By Peter Biro
Lisabata/Wakolo, Maluku, Indonesia 11 May 2007 - The people in the villages of Lisabata and Wakolo in Indonesia's Maluku province used to live in peace. But years after a bitter conflict ripped these and hundreds of similar hamlets apart, divisions remain. Now a unique project, run by the International Rescue Committee and its partners in the CARDI aid consortium, is helping villagers come together and solve a long-running and bitter land dispute.
The two villages are no more than a couple of hundred meters from each other but the border is clearly visible: a small post manned with police from Indonesia's paramilitary Brimob unit. Even though a peace agreement was signed in 2002, a bitter land dispute continues to simmer here and mutual suspicion runs high.
The feud between predominantly Christian Wakolo and Muslim Lisabata began in 1999 after full-scale conflict broke out across Maluku province, the southern part of Indonesia's far-flung Maluku archipelago. Fueled by underlying political and economic tensions, initial clashes between Muslim and Christian youth in the provincial capital Ambon quickly took on religious undertones and sparked a wave of violence throughout the province. Thousands of people were killed and up to one third of Maluku's population of 1.4 million were displaced.
On October 11, 1999, the violence also spread to this rural pocket on the lush island of Seram. Both sides agree on one thing: after violent clashes between the two villages, Wakolo's entire population of 300 left to live in another Christian village, only to return five years later. But versions differ radically in terms of who started the fight and why Wakolo's population actually fled.
"The people from Lisabata overran our village and torched all the houses with Molotov cocktails. We were afraid and had to run away," says Viktor Hahuri, a youth leader in Wakolo.
Behind his simple wooden house, rebuilt by the Indonesian government, ostrich-like birds, known locally as kasuari, run around in a coop.
"When we came back, they had taken over our land and refused to let us grow crops," he continues. "Instead they had already started to plant peanuts on our land."
Across the divide, in a small office overlooking the local mosque, Lisabata's village chief Dani Keisuku shakes his head.
"No, it was the people of Wakolo who attacked us," he exclaims. "They attacked us with machetes, spears and slingshots early in the morning. They torched crops worth over 400 million rupiah (US$ 4,000). And when the government came to investigate this, the whole village fled. When they eventually came back, the Indonesian government built houses for them, but we never received any compensation for the crops that were destroyed."
"This has always been our land and the people in Wakolo only arrived here in the 1930s," Dani Keisuku continues. "We have always allowed them to pick coconuts and have some small plantations, but after the conflict they just grabbed the land, claiming it as theirs."
Official land registration policy hasn't really taken hold in many of these rural areas and has often contributed to communal conflicts in recent years. Sensitive land rights issues are only reluctantly addressed by authorities here. CARDI's field coordinator Eddie Melatunan who oversees the land rights project, says that property conflicts were rare here in the past. Unlike on the island of Java for instance, people in less dense areas like Seram simply never bothered to mark their property in great detail. No land certificates nor legal arrangements exist.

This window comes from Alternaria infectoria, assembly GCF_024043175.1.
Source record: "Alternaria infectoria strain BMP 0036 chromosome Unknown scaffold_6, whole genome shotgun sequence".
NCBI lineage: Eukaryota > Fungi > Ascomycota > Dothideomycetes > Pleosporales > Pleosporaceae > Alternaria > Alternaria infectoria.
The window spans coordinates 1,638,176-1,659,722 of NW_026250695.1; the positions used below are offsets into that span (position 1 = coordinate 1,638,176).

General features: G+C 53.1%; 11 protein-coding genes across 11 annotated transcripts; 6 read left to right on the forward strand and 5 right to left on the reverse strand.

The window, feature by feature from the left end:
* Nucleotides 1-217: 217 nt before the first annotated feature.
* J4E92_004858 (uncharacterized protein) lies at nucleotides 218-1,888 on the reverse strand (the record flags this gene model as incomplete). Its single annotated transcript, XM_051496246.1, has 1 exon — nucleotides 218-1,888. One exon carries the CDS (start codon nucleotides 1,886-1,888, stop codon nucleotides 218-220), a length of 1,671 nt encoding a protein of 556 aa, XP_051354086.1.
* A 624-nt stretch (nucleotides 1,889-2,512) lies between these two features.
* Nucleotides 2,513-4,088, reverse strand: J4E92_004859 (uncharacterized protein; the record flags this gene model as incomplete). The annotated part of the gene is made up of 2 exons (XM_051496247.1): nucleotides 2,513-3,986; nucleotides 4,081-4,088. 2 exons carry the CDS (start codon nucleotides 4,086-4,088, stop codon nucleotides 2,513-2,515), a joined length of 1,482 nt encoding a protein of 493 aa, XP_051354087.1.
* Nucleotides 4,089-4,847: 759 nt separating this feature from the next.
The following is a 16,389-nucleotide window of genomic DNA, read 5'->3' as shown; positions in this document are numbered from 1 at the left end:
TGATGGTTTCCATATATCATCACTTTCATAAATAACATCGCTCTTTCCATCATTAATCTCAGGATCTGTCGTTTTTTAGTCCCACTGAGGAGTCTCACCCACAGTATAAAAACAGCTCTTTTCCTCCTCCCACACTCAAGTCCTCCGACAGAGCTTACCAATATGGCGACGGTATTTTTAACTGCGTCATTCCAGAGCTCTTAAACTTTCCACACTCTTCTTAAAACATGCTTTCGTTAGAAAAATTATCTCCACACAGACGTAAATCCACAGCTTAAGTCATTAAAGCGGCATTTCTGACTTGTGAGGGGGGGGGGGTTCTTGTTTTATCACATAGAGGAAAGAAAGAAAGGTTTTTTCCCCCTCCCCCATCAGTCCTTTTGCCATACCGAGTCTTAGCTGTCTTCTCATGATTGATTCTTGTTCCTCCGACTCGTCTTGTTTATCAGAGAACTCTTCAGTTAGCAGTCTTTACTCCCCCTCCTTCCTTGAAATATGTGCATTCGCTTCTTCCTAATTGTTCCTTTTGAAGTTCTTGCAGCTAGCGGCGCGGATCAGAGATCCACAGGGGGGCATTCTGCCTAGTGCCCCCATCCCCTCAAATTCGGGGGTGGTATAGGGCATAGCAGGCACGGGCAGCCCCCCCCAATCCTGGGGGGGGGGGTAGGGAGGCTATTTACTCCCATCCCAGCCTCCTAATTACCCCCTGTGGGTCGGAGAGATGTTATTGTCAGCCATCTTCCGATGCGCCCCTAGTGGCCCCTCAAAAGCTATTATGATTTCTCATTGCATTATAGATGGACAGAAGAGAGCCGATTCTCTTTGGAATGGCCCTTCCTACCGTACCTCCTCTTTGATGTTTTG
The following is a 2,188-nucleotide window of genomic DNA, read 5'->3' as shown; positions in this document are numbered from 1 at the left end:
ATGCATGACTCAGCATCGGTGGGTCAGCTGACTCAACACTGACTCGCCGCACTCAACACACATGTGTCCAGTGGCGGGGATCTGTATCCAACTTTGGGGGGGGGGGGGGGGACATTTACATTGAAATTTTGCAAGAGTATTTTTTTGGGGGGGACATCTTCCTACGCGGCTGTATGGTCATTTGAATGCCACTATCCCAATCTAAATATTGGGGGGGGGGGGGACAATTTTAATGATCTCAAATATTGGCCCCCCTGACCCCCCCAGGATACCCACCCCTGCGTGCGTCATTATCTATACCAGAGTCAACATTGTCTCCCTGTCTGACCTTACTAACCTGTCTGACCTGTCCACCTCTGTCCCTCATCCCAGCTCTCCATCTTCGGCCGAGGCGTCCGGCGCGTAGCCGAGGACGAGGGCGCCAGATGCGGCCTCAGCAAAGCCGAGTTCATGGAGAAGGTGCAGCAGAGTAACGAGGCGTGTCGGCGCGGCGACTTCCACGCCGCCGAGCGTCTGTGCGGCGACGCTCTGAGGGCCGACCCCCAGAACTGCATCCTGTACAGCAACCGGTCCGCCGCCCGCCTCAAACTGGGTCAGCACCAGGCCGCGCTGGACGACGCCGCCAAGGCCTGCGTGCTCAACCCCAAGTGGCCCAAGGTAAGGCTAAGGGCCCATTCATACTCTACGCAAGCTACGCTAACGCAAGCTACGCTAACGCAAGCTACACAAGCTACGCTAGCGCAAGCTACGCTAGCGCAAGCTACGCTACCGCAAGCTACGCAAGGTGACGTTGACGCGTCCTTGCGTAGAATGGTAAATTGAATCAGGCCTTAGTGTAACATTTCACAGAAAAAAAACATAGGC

"There was enough land for everyone, so this wasn't such a big problem in the past," Melatunan says. "But over the past decade land prices have gone up and the communal conflicts have also made people less inclined to share."
"The people here have diametrically opposing versions of events and there's been a complete stalemate for a long time," he adds. "Sporadic violence has continued to disturb the peace here. It is important that land issues are solved across Maluku before they ignite more violence."
To help the communities solve their disputes, CARDI is gathering historical data from municipal offices and surrounding villages to find out who owns what land. The next step is to bring people together to discuss the findings and register the land with the local authorities.
"Our objective is to help the villagers register their land and link them up with the National Land Agency, which has the responsibility for formulating policies on land affairs, so that they can be provided with land certificates. In the long term we are also trying to work with local authorities and communities to identify ways that were used to solve land disputes in the past. Based on what we find out, we want to help establish some sort of mechanism that will prevent future disputes."
One idea is to help reactivate the Customary Council, a body of regional traditional leaders that used to solve disputes like these in the past. But until things are solved, the people in Lisabata and Wakolo will continue to live in their separate worlds, divided by the police post. As the sun slowly sets, the crackling loudspeaker at Lisabata's mosque begins its call to prayer. In his office across the street, village chief Dani Keisuku sighs.
"We used to live in peace," he says. "We want to get back to normal and leave all this behind."